David VanDrunen's bookBut there is another question, which in my opinion bears significantly on this discussion: the two-kingdoms debate. Having recently read a few titles from N.T. Wright and David VanDrunen’s Living in God’s Two Kingdoms I realised that the conversation about Christianity and culture shares massive points of contact with the same-sex marriage debate. I appreciate that those belonging to both positions possess a more nuanced theology than those summarised from Wright and VanDrunen and outlined (below). But for the sake of the larger question at hand I will favour reductionism.

Wright – a major proponent of the redemptive transformation of culture, or the one-kingdom approach – argues that Jesus inaugurated God’s kingdom and that the kingdom project is continued by Christians bearing witness to Jesus’ lordship and holding authorities accountable to it (p223, Simply Jesus). While we do not oppose everything that the government does we must critique, denounce, and speak up where need be (p224). That is how Jesus exercises his sovereignty today and makes his kingdom a reality.

On the other hand we have the two-kingdoms approach, which distinguishes between the Noahic and Abrahamic covenants, the common and redemptive kingdoms. Within this view it is held that we do not impose Scripture’s authority onto the common kingdom for the church must tend to its God-given business in announcing God’s salvation (p31, Living in God’s Two Kingdoms). Despite VanDrunen’s attempt to have his cake and eat it, in his discussion on politics (p194-203), politics belong undeniably within the realm of the common kingdom (p194). This must mean that in matters of ethics and the authority of Scripture we cannot justify imposing Christian morality and norms. Misty Irons helpfully reminds us that Christ’s lordship is the very reason we can submit to the government, Christian or not. She strongly challenges the devotion of our energies into legislating the Bible. She is, I think, much more consistent in praxis with her two-kingdoms theology than VanDrunen is with his.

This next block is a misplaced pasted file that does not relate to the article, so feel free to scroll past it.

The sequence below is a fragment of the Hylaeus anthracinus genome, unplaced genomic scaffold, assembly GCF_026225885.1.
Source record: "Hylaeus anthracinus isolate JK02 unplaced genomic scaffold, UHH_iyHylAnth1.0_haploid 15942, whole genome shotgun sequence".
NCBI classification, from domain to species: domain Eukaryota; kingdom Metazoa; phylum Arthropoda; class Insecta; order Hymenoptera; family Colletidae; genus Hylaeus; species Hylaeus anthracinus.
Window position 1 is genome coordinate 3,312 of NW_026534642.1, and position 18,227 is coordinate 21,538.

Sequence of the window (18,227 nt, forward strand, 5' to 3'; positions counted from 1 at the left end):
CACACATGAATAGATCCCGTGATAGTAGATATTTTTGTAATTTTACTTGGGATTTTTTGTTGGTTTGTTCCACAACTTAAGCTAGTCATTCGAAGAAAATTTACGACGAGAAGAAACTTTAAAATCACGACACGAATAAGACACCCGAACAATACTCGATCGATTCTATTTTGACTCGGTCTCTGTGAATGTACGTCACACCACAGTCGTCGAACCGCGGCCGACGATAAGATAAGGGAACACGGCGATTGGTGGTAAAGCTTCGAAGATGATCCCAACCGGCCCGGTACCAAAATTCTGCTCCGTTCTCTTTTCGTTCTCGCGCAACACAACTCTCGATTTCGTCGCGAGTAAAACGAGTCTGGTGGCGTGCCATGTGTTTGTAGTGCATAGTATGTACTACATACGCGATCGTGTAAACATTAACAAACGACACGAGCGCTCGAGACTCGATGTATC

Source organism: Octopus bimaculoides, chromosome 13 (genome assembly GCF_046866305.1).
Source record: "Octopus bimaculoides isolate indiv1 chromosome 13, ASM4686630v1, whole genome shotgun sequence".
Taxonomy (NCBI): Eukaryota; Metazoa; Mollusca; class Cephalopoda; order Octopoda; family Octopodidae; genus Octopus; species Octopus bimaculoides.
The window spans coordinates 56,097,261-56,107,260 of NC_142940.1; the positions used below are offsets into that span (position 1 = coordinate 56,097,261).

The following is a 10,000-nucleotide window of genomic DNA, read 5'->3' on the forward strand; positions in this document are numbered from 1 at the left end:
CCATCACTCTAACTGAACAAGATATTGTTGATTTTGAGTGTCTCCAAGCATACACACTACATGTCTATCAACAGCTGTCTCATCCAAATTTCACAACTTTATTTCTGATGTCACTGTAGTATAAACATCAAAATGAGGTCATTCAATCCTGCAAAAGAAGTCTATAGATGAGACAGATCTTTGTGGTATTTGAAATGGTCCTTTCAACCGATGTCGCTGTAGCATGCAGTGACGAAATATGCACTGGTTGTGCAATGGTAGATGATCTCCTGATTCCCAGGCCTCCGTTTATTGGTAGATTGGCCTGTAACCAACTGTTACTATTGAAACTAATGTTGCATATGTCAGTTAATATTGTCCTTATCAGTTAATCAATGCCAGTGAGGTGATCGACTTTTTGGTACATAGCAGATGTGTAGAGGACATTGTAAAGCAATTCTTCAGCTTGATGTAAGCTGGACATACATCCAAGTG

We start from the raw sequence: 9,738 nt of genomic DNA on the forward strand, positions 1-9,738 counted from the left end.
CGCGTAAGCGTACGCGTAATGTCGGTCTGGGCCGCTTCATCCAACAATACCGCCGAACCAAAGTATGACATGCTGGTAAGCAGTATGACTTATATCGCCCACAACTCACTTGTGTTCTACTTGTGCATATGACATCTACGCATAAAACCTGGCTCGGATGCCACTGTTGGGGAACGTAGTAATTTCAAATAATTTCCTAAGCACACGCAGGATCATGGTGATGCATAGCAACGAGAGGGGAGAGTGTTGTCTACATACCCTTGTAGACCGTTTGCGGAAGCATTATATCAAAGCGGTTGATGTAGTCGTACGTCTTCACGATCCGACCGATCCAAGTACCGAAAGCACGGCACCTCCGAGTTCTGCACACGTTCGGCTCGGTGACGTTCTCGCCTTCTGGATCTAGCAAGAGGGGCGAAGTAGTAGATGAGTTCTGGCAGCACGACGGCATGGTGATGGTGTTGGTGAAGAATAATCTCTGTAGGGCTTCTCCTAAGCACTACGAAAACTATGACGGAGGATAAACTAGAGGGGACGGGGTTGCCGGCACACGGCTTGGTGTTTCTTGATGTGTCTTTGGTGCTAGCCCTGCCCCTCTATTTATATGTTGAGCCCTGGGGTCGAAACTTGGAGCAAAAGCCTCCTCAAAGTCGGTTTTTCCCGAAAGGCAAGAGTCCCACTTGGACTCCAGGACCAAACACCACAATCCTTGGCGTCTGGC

Andrew Marin's bookSo what is our place in the debate? Before anything else we need to figure out whether we hold to the redemptive view of culture or belong to the redemptive kingdom. And to potentially disregard the question entirely, having recently read Andrew Marin’s book, Love is an Orientation, I am convinced our primary role in the world is not legislation. Nor is it retreat. It is gospel proclamation. Andrew Marin says, “The way forward with the GLBT community is not a debate on the Bible’s statements about same-sex sexual behavior but a discussion of how to have an intimate…relationship with the Father and Judge.” If we wish to speak out then we should take the line Justin Welby recently did, and many others have: ask what is best for society at large. Will a redefinition of marriage undermine families as the base communities and cornerstone of society, a normative place for child rearing, and the idea of marriage as a covenant? That is a question for another blog post.

The Jokes We Tell

Yann MartelA friend recently returned my copy of Yann Martel’s Beatrice and Virgil. Though it has been almost 2 years since I read it, holding the book in my hands resurrected much of the intense emotion I experienced when reading it. Parts of the book are harrowing, others horrendous, yet the brilliance of the writing makes it almost impossible to put down. I must admit that I will need to reread it in order to elucidate Martel’s finer points for myself. Yet the raw and wrenching reaction is, I think, more towards the author’s intention.

After the story has ended Martel provides us with what he calls ‘Games for Gustav’. While giving us a clearer window into actual situations in which many Jews would have found themselves, positing impossible but necessary decisions, these short and somewhat macabre ‘games’ draw out real heartache and sympathy in the reader. I want to quote just one of them, and trust that you will get hold of the book, and allow yourself to be confronted by the ‘games’,

Games for Gustav: number ten

Afterwards, when it’s all over, you overhear a joke.

At the punch line the listeners gasp, bringing their hands to their mouths, and then they roar with laughter.

The joke is about your suffering and your loss.

What is your reaction?

Martel is, if you did not know, writing about the holocaust. Without detracting from his purpose or denying that there are things I have said about the issue which I deeply regret and need to repent of; I want to highlight one place where I believe this sort of hurt is felt today, and is perpetrated by many Christians. It is in the jokes we tell about homosexuals.

One of my closest friends and most encouraging brothers in Christ is gay. As we have walked alongside each other – for more blessed years than I can care to count – he has taught me very much and given me a small window into the struggles that someone who is a Christian and homosexual experiences. Our wonderful friendship often involves him trying to explain the “burden of discomfort, shame, fear, hurt and ostracism” (to use his own words), and me failing to grasp the weight of that burden.

In a brilliant sermon I listened to a while ago, Matthew Jenson speaks about the experience of homosexual desires being ‘excruciating and confusing, desires that heckle and haunt people.’ Our careless words and ‘harmless’ jokes may be gutting someone unknowingly. That person may even be amongst your own group of friends, rather than a person ‘overhearing a joke’. I wonder if you have considered that.